To process data, you simply create a containerized program which reads and writes to the local filesystem. You can use any tools you want because it's all just going in a container! Pachyderm will take your container and inject data into it. We'll then automatically replicate your container, showing each copy a different chunk of data. With this technique, Pachyderm can scale any code you write to process up to petabytes of data (Example: distributed grep).

Pachyderm also version controls all data using a commit-based distributed filesystem (PFS), similar to what git does with code. Version control for data has far reaching consequences in a distributed filesystem. You get the full history of your data, can track changes and diffs, collaborate with teammates, and if anything goes wrong you can revert the entire cluster with one click!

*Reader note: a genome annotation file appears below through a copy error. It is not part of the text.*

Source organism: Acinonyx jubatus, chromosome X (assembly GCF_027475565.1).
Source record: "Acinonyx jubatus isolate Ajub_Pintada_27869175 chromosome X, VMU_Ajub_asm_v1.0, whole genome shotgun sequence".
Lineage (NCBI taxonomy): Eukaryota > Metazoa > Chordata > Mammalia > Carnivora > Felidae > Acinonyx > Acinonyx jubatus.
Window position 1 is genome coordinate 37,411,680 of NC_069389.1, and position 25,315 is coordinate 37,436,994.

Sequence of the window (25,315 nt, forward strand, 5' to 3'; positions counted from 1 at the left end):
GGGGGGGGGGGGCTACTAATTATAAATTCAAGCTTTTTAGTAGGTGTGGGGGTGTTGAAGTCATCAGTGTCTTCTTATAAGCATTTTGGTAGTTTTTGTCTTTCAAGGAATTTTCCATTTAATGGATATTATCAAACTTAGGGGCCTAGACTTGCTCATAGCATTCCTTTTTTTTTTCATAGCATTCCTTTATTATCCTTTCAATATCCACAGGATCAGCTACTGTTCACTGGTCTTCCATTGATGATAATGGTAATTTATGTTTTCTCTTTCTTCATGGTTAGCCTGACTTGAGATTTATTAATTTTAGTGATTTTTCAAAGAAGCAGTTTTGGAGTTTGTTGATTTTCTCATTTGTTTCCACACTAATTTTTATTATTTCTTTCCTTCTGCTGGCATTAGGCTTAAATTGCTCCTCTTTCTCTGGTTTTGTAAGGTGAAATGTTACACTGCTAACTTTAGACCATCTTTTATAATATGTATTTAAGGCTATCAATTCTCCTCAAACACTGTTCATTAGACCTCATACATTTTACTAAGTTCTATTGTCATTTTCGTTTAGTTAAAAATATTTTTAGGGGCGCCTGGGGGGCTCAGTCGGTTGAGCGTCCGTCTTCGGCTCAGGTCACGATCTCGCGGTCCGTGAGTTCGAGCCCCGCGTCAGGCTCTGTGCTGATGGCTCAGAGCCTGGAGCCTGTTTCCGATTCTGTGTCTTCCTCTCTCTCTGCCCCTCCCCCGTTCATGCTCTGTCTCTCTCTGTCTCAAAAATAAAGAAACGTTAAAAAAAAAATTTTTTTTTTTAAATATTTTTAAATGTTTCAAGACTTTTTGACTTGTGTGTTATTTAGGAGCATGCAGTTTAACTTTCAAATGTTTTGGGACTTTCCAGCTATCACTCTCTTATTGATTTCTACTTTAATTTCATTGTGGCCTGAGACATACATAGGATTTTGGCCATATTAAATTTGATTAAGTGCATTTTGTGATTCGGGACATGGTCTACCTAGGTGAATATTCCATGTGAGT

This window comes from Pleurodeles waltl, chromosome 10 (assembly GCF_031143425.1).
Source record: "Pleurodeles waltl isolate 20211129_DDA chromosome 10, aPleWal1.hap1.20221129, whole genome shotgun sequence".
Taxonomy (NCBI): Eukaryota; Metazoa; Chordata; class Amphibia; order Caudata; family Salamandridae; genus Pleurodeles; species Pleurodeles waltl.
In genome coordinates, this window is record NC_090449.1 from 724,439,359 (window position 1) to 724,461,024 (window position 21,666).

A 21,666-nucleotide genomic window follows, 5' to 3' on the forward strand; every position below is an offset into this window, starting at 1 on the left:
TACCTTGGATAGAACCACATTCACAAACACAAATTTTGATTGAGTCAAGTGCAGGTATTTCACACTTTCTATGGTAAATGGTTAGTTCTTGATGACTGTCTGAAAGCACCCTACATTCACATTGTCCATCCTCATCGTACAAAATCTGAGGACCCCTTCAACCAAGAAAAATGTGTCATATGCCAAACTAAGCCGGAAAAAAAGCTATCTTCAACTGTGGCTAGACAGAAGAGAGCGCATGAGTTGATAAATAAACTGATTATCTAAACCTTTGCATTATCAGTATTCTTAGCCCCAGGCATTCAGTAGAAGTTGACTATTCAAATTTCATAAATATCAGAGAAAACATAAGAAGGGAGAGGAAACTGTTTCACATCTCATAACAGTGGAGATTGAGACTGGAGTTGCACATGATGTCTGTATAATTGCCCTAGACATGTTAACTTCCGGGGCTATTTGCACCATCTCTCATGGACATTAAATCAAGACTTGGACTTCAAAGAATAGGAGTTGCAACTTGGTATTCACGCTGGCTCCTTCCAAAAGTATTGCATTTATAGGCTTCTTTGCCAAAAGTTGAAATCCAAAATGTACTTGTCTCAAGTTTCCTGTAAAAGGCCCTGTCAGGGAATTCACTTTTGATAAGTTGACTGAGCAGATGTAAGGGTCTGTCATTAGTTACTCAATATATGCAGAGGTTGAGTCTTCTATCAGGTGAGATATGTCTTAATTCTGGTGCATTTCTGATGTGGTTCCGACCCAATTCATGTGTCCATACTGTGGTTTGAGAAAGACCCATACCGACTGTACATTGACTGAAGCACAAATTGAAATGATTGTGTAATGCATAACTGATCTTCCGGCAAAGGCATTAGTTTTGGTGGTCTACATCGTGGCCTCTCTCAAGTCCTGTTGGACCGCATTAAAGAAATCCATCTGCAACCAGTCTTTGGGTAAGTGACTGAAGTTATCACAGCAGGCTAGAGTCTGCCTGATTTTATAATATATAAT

Version control is also very synergistic with our containerized processing engine. Pachyderm understands how your data changes and thus, as new data is ingested, can run your workload on the diff of the data rather than the whole thing. This means that there's no difference between a batched job and a streaming job, the same code will work for both!
analytics  data  containers  golang  pachyderm  tools  data-science  docker  version-control 
february 2017 by jm
The Fall of BIG DATA – arg min blog
Strongly agreed with this -- particularly the second of the three major failures, specifically:
Our community has developed remarkably effective tools to microtarget advertisements. But if you use ad models to deliver news, that’s propaganda. And just because we didn’t intend to spread rampant misinformation doesn’t mean we are not responsible.
big-data  analytics  data-science  statistics  us-politics  trump  data  science  propaganda  facebook  silicon-valley 
november 2016 by jm
ClickHouse — open-source distributed column-oriented DBMS